Talking to the Taliban
|Tuesday, February 2,2010 12:24|
|By Patrick Seale|
The United States and its allies have adopted a bold new strategy for Afghanistan. Although flawed by internal contradictions, it represents a clear break with the past. What is the new strategy? And will it work?
Outlined at the London conference of 28 January, the following are its key elements:
• There is now a declared readiness on the part of President Hamid Karzai and his Western backers to talk peace with the Taliban -- if on certain conditions.
• Low-level insurgents are to be offered jobs, land and protection to encourage them to switch sides from the Taliban to the Government. A large fund of up to $1billion is being created for this purpose.
• Afghan soldiers and police are to be built up to a total force of 300,000 men “before October 2011.” Responsibility for security will then be transferred to them -- province by province -- beginning in late 2010 or early 2011.
• At the same time, President Hamid Karzai plans to call a Loya Jirga -- or large tribal council -- in the coming weeks to talk ‘peace’. Open to tribal elders from across the country, it is expected to include Pashtun tribes which had been excluded from the 2001 Bonn peace conference and from the subsequent Kabul government because of their links with the Taliban.
Thus, the first element of the new strategy is a readiness to negotiate a deal with the Taliban. On a recent visit to Islamabad, U.S. Defence Secretary Robert Gates described the Taliban as part of Afghanistan’s “political fabric.” General Stanley McChrystal, the top U.S. commander in Afghanistan told the Financial Times on 25 January: “As a soldier, my personal feeling is that there’s been enough fighting.”
In opening the London conference, Afghan’s President Hamid Karzai himself declared: “We must reach out to all of our countrymen, especially our disenchanted brothers who are not part of Al-Qaida or other terrorist networks, who accept the Afghan Constitution.”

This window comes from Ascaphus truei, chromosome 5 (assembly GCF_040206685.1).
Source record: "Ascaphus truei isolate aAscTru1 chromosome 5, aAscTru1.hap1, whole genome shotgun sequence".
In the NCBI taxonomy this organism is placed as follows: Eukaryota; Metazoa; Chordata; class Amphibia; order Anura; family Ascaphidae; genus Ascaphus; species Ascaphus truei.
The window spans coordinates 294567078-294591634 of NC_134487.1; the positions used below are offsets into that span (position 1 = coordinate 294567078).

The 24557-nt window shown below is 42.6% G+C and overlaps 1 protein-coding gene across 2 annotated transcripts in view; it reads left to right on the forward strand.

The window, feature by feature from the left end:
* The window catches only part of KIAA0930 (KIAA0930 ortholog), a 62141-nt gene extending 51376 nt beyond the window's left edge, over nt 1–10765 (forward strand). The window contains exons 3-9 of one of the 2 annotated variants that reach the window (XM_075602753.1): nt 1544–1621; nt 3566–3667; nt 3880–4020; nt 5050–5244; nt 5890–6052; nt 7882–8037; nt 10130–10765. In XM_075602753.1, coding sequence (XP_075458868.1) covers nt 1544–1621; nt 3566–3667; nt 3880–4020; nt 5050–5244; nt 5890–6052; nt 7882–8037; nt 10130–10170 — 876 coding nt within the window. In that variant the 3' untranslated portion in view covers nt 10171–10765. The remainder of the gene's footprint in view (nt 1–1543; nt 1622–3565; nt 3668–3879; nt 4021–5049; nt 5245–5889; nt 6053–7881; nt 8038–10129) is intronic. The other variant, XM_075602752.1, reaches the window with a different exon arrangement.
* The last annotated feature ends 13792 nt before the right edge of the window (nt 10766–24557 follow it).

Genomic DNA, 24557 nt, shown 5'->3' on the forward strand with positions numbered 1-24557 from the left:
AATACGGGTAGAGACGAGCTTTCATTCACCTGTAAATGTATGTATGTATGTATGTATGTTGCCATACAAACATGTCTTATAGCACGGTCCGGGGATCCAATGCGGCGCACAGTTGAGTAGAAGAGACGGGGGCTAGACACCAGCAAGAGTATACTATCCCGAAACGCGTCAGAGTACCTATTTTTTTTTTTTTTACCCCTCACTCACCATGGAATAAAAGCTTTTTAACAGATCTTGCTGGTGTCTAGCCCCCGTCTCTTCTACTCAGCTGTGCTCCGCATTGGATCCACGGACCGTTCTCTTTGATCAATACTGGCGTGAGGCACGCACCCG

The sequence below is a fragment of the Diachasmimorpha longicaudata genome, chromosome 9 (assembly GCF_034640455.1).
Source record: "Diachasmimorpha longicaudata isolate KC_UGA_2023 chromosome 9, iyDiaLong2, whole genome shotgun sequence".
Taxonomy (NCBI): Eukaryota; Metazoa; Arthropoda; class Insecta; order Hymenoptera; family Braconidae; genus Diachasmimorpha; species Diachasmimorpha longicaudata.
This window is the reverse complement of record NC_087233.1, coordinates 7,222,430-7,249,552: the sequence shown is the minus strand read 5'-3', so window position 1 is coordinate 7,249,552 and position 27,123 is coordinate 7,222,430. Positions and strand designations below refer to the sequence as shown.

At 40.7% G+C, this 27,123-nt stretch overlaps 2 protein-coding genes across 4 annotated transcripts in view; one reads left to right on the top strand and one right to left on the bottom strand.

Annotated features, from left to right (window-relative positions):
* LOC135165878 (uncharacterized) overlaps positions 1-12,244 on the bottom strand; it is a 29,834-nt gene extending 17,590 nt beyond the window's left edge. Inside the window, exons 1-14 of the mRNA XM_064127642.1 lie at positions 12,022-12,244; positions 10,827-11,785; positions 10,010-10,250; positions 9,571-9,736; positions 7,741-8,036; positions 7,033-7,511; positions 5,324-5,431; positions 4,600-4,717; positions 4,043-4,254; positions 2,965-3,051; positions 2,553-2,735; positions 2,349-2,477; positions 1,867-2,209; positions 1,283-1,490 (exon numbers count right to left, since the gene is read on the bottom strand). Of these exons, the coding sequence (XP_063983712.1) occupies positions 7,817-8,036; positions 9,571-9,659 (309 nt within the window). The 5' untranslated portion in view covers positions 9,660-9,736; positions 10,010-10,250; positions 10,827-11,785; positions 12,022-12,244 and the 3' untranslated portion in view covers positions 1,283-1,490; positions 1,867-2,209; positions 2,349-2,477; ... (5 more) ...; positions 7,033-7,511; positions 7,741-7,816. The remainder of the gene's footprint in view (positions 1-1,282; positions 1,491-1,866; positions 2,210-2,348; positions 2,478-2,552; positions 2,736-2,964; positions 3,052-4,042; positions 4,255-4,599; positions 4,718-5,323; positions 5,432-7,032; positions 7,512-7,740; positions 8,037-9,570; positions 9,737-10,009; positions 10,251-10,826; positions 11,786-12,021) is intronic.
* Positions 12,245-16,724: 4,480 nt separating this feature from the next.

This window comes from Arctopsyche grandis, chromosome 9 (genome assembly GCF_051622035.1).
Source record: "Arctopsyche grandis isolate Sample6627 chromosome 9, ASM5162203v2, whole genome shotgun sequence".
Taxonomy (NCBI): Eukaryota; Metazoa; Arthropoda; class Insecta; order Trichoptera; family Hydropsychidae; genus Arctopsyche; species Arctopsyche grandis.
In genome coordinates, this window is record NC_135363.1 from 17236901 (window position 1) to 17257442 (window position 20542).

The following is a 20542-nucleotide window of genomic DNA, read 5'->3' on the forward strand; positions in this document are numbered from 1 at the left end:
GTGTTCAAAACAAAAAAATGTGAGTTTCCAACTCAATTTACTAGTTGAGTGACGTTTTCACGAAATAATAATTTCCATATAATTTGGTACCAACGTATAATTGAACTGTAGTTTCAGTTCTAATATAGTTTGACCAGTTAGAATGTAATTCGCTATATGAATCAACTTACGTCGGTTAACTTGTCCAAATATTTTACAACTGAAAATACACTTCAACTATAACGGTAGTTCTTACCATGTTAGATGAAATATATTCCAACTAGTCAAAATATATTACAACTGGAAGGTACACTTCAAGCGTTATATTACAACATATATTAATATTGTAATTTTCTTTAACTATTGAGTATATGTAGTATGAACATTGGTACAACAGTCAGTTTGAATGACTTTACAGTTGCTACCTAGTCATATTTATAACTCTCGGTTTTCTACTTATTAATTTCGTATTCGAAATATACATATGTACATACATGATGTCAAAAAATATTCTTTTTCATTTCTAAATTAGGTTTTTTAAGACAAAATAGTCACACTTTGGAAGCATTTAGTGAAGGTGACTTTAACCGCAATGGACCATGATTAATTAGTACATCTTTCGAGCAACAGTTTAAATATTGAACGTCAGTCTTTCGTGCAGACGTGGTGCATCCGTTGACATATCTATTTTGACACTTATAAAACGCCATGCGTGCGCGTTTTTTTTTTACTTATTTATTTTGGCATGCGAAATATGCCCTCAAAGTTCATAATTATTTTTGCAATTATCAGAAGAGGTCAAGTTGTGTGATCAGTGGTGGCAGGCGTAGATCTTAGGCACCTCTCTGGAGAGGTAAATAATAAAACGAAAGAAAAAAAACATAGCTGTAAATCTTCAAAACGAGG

Other elements of the new strategy are less conciliatory. General McChrystal seems to believe that before talks can be held, the Taliban must be weakened by a military surge. The international coalition will number over 140,000 men this year.
But it may not be easy to draw the Taliban into talks while at the same time seeking to defeat them militarily. This may be a fundamental contradiction at the heart of the new strategy.
Another possible difficulty is that Karzai seems ready to talk to Mullah Omar, the former Taliban ruler. His finance minister, Omar Zakhilwal, has even spoken of offering Taliban leaders top jobs at both the district and central government level. Would the West be ready to go that far? It has indicted Mullah Omar as a co-conspirator in the 9/11 attacks and has put a $25 million bounty on his head. It would not be easy for Western governments to agree to reconciliation with him and his close colleagues.
What are the motives driving the new strategy? First of all, there is great war-weariness in Western societies, and a reluctance to take more casualties. Last year saw a 70 per cent surge in coalition losses. There is also a widespread sense that the Afghan war is unwinnable and that an honorable exit must be found. Britain’s Prime Minister Gordon Brown, who is facing general elections in May, would dearly love to be able to announce that there was an end in sight to the unpopular war. President Karzai, in turn, is seeking fresh legitimacy after last year’s fraudulent election.
Kai Eide, the UN special representative in Afghanistan, who met Taliban representatives in Dubai in early January, believes that political reconciliation with the Taliban must take place at the same time as their reintegration into Afghan politics.
Will the Taliban agree to talk? They may think they are winning. They have said that they will not talk peace until the ‘infidel foreign forces’ withdraw.
The London Conference does not appear to have given much thought to Afghanistan’s neighbors. Iran is unlikely to play a positive role so long as it faces harsh Western sanctions. Pakistan could play a role in the reintegration of the Taliban, but it would expect, in return, greater U.S. backing in its competition with India.
President Karzai would like King Abdallah of Saudi Arabia to play a role in the peace process, but the Saudis are cautious. The Kingdom’s Foreign Minister, Saud al-Faisal, said that “Saudi Arabia has no connection with the Taliban.” His country would only talk to the Taliban, he added, if they severed ties with Al-Qaida.
The new Afghan strategy marks a fresh start but great obstacles to a peaceful settlement -- and no doubt a lot more fighting -- still lie ahead.
Patrick Seale is a leading British writer on the Middle East, and the author of The Struggle for Syria; also, Asad of Syria: The Struggle for the Middle East; and Abu Nidal: A Gun for Hire.
Copyright © 2010 Patrick Seale – distributed by Agence Global